This article was published in Humanitas as well as at other online sites detailed below. The article concerns 'acedia' and 'tristitia', medieval versions of the modern problem of 'chronic ennui' (a condition also known as 'the spleen', 'saturnine melancholy', 'depression', 'the English malady', 'alienation' and 'anomie').
Go to: 'Medieval Acedia, Tristitia, Sloth: Early Christian Forerunners to postmodern ennui'. Copyright Ian Irvine (Ian Hobson) 1998. This article originally appeared as part of the non-fiction book 'The Angel of Luxury and Sadness: The Emergence of the Normative Ennui Cycle', published by Booksurge, 2001, by Ian Irvine, all rights reserved. [Available from Amazon.com]
Other versions/ publications have appeared online since publication: Humanitas version, Sloth, ennui and Tristitia ; Paleopsych (US) and Questia.
The essay (as well as other work by Irvine concerning ennui in history) has also been cited in a number of academic texts and books - e.g. Lesely Keney's excellent PhD thesis entitled Boredom Escapes Us: A Cultural Collage in 11 Storeys, p.67-76 (online PDF from the University of Toronto available) see also Emotions in History: Lost and Found by Ute Frevert (Central European Universaity Press, 2011); 'Acedia's Avatars in the Medieval World', by Ana Maria Machado (part of the series Uneasy Humanity: Perpetual Wrestling with Evil, Inter-Disciplinary Press, Oxford UK); Acedia: The Darkness Within (and the Darkness of Climate Change), by Dave MacQuarrie MD (Author House, 2012); Repetition and Identity: The Literary Agenda, by Catherine Pickstock (Oxford University Press, 2013); The Black Sun of Boredom: Henri Lefebvre and the Critique of Everyday Life by Patrick Gamsby (PhD Thesis, Laurentian University, Ontario, Canada 2012); A Phenomenological Study of Social Media: Boredom and Interest on Facebook, Reddit and 4chan, by Liam Mitchell (PhD thesis, University of Victoria, 2012) - It has also been linked to from the Wikipedia entry on 'acedia' and from Enclopedia.com's entry on 'acedia'.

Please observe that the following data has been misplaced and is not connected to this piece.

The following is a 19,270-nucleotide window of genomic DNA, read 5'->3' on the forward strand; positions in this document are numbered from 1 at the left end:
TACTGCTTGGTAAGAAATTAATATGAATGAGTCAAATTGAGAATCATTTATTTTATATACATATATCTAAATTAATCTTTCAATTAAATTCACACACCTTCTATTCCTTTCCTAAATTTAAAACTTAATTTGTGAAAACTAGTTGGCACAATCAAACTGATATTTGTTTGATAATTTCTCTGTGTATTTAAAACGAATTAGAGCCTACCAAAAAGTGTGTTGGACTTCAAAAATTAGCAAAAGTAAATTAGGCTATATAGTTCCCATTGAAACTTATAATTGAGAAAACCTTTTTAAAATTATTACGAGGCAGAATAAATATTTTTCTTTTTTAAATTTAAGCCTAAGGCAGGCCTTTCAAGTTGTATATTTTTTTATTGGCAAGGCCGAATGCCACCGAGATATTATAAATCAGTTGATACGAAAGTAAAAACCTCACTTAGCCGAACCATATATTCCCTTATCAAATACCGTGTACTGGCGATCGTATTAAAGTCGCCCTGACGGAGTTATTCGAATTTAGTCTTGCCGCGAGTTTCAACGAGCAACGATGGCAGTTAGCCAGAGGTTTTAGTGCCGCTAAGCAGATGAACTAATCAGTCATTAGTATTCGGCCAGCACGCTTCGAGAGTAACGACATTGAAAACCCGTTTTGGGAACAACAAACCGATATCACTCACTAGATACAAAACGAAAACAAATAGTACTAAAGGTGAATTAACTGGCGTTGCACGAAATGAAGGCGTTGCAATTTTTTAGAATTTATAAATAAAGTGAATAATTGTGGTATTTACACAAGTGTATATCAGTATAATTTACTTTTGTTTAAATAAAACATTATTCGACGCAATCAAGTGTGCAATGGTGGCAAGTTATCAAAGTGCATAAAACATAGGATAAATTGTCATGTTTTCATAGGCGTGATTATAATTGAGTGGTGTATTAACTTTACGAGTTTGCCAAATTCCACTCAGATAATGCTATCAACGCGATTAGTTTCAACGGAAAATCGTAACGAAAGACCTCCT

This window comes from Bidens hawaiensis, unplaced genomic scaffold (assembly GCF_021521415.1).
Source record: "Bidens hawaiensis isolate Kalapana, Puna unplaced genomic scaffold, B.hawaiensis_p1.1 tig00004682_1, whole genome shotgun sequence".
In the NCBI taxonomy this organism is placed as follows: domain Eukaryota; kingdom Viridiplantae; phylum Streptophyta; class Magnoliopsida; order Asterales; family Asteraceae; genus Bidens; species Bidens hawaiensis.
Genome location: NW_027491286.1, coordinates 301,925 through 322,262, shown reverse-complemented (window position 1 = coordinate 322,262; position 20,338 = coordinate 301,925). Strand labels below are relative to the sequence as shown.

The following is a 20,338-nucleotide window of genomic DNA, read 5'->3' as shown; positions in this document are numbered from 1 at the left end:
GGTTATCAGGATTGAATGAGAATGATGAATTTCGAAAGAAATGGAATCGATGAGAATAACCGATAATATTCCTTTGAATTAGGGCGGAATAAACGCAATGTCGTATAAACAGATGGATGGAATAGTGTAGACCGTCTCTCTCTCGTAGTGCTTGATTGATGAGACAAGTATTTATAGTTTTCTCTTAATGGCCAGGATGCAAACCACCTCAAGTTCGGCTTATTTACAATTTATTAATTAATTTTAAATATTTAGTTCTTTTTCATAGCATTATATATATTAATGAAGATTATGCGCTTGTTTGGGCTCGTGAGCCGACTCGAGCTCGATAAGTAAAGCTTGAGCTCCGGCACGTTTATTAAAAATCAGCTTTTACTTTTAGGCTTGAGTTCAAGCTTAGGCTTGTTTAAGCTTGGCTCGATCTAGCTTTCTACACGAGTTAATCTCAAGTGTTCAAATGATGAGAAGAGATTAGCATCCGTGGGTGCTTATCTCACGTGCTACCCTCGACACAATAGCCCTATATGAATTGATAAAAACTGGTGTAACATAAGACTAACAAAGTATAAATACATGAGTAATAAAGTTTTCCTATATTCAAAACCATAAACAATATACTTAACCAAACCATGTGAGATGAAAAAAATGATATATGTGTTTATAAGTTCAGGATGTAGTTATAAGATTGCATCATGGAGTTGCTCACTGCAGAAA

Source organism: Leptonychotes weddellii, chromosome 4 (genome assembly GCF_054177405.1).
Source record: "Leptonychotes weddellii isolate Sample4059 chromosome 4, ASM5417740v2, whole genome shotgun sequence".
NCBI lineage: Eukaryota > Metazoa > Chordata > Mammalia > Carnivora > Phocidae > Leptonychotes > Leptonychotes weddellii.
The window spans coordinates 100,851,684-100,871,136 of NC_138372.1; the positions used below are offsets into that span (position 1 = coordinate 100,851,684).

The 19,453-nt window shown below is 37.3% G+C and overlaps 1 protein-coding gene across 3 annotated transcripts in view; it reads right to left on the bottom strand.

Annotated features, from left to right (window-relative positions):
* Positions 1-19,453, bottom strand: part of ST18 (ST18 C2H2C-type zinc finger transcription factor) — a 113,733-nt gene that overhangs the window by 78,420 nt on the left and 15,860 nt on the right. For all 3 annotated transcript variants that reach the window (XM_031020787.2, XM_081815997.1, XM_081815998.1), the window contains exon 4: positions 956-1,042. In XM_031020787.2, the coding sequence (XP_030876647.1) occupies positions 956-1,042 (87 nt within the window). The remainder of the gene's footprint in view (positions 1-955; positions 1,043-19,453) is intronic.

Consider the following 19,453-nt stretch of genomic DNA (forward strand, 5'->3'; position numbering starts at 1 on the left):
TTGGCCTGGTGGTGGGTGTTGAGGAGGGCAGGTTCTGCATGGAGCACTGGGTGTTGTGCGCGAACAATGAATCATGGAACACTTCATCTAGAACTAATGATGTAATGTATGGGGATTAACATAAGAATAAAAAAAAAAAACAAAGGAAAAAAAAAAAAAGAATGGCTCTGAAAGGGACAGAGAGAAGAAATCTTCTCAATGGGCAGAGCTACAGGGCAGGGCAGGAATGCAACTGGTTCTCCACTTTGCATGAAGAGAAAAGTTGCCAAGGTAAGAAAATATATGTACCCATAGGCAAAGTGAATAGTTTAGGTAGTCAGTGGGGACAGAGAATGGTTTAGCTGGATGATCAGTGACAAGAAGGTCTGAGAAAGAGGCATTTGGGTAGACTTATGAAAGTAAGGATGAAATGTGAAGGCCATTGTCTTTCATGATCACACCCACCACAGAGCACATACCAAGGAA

Image: Melancholia by Charpentier, 1901.